Success seems to follow Luke Branquinho. He’s already qualified for the Wrangler National Finals Rodeo seven of the past eight years since turning pro in 2000. And this year, he joined the PRCA $1 million dollar club for career earnings while winning a dozen regular-season rodeos.
And that success extends to others who jump into the truck with him. All the cowboys who traveled with him at one time or another-Jason Miller, Curtis Cassidy, Les Shepperson and Gabe Ledoux-qualified for the Finals.
The collection of world-class steer wrestlers combined to win 30 rodeos and almost three-quarters of a million dollars. Miller, the 2007 world champion, finished third in the final standings, while Cassidy, a Canadian champion, was sixth.
“We had a great group,” understated Branquinho. “It got a little crazy with entering, we had to split into two buddy groups. But it was fun.”
And of course, the biggest winner of all was the large, friendly California cowboy. With his typical flair for the dramatic, Branquinho delivered a clutch time of 3.7 seconds in the final round to win his second world steer wrestling championship. He won his first in 2004.
“The first title, a guy never forgets that,” said the 28-year-old Branquinho, who lives with his wife Lindsay and new son Cade (born June 7) in Los Alamos, Calif. “But that year, I had it won by the ninth round. This one was a little tougher.”
Branquinho not only won his second world title, but also his first NFR average buckle. He put down 10 steers in 41.9 seconds en route to $242,018 total earnings for 2008. Branquinho earned $111,237 at the 10-round NFR.
Along the way, he had to survive two dangerous eliminator pens and a sleepless night before the final round. Branquinho made his NFR statement by winning the first round in 3.6 seconds. He had to keep a tight hold on a horn of his second-round steer for a time of 4.7 seconds. “If I had missed that one, it would have been tough to come back,” he acknowledged.
Branquinho also emerged unscathed in the eighth round, where four other competitors took no times with the difficult pen of beef.
“Once I got past that pen, things started coming together and I knew things would be O.K.,” said Branquinho.
While the steers weren’t predictable, the horse Branquinho rode was. He was aboard Willy, the AQHA steer wrestling horse of the year owned by Cassidy. Cassidy also served as Branquinho’s hazer during the NFR. Branquinho figures he won $80,000 to $90,000 on Willy in 2008, including the National Western Stock Show and Rodeo in Denver, Colo., to start the season. “Any time you can win that much money on one horse, that’s amazing. He’s just a great horse,” said the new world champion.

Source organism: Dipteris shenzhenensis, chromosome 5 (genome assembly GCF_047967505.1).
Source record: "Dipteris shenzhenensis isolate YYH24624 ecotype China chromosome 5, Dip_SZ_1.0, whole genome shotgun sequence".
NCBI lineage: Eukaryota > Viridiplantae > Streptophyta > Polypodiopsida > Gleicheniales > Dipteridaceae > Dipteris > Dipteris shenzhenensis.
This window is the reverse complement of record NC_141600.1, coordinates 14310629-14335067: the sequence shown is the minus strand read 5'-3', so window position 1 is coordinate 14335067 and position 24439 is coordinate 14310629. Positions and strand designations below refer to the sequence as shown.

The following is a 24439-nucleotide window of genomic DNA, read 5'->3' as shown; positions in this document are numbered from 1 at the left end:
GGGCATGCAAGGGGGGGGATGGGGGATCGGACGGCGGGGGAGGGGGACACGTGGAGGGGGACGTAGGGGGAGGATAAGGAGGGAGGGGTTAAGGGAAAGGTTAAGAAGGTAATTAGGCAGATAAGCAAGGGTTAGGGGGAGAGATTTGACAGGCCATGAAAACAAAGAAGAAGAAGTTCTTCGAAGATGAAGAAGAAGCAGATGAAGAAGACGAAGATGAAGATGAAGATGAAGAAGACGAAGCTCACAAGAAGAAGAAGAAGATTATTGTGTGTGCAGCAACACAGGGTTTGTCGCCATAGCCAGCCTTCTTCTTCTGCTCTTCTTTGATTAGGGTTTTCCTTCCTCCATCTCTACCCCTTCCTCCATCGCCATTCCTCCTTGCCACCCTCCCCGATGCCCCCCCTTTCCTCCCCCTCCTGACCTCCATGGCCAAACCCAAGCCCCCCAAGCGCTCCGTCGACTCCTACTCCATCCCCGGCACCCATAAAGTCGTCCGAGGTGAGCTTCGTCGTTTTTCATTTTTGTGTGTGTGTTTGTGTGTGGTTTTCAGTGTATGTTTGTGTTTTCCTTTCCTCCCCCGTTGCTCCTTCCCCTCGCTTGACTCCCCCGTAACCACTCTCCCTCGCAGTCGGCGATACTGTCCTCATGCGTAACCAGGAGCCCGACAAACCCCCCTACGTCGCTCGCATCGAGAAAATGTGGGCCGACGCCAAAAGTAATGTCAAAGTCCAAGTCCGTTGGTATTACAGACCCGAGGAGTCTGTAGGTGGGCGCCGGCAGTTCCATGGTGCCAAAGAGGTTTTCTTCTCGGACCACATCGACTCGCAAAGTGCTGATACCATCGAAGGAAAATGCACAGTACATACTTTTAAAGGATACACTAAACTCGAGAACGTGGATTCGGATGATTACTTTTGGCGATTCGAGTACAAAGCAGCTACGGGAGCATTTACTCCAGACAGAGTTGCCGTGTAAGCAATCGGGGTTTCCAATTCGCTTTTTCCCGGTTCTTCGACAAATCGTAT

Branquinho also pocketed almost $30,000 on Gunner, owned by Jesse Peterson of Dillon, Mont. A third horse, Skid, filled in when necessary.
“A guy couldn’t ask for better horses,” Branquinho said.
His steadiness allowed him to pass world standings leader Wade Sumpter, of Fowler, Colo., in the later rounds. Sumpter had to withdraw from competition after suffering a torn pectoral muscle early in the NFR. He tried to compete in two more rounds, but stopped after the fourth round.
“Wade’s a tough cowboy. It’s a shame he had to pull out, because then it might have been a three-man race,” Branquinho admired. Ironically, Branquinho suffered the same injury in June of 2005.
Branquinho held off challenges by Stockton Graves, of Newkirk, Okla., and Dean Gorsuch, of Gering, Neb. Gorsuch is the 2006 world champion.
“This was kind of a flip from 2006,” said Branquinho. “Dean and I are friends. We saw each other before the 10th round and told each other we would be honored to finish second to either one. It was a great battle.”
Gorsuch finished second in the world standings with $171,129. With his second title, Branquinho became the first steer wrestler since Ote Berry to win multiple world championships. Berry won world titles in 1990, 1991 and 1995. Now that has Branquinho thinking more long term.
“After you win that first one, you start thinking about being part of the ProRodeo Hall of Fame,” Branquinho said. “That’s the next step of a guy’s career. To become one of the great ones in the Hall of Fame.
“I live a couple of hours from John Jones Sr. and John Jr., and they have multiple titles. Just to be in a category like that is amazing.”